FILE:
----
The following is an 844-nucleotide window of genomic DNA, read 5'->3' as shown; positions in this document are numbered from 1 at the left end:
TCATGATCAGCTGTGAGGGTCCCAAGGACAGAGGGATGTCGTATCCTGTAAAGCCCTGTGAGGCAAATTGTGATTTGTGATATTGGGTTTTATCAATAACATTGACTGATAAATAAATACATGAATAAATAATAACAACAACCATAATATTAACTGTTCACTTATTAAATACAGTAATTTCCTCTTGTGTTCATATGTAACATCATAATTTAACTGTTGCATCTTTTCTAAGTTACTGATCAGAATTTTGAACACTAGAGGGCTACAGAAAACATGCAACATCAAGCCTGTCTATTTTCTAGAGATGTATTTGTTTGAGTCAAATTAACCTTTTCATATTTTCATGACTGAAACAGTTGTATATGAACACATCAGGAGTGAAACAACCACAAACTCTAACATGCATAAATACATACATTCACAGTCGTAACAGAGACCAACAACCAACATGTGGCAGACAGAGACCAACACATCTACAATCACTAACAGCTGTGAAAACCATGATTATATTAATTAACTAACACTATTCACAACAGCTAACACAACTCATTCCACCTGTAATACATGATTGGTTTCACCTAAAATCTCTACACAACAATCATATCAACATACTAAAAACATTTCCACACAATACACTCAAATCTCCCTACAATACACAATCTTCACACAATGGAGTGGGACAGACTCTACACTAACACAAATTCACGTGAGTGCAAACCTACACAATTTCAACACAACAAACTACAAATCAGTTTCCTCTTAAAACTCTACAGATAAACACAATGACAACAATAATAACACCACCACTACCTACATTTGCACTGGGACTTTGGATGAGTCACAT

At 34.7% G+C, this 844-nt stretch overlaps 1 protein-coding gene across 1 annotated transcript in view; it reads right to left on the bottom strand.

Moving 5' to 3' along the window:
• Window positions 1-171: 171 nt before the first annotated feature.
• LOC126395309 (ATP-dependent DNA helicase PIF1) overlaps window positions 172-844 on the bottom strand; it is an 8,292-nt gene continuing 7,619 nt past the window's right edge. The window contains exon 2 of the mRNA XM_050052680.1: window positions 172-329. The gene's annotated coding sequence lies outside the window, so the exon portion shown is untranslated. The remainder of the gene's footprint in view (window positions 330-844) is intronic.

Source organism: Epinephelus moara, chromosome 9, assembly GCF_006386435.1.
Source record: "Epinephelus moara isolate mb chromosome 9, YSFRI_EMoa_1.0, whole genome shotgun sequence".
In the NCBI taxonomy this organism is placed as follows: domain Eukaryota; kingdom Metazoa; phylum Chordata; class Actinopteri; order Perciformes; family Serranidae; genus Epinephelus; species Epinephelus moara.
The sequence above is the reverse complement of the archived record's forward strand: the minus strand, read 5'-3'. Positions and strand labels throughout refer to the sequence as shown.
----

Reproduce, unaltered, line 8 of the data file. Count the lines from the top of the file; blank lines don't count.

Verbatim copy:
Source record: "Epinephelus moara isolate mb chromosome 9, YSFRI_EMoa_1.0, whole genome shotgun sequence".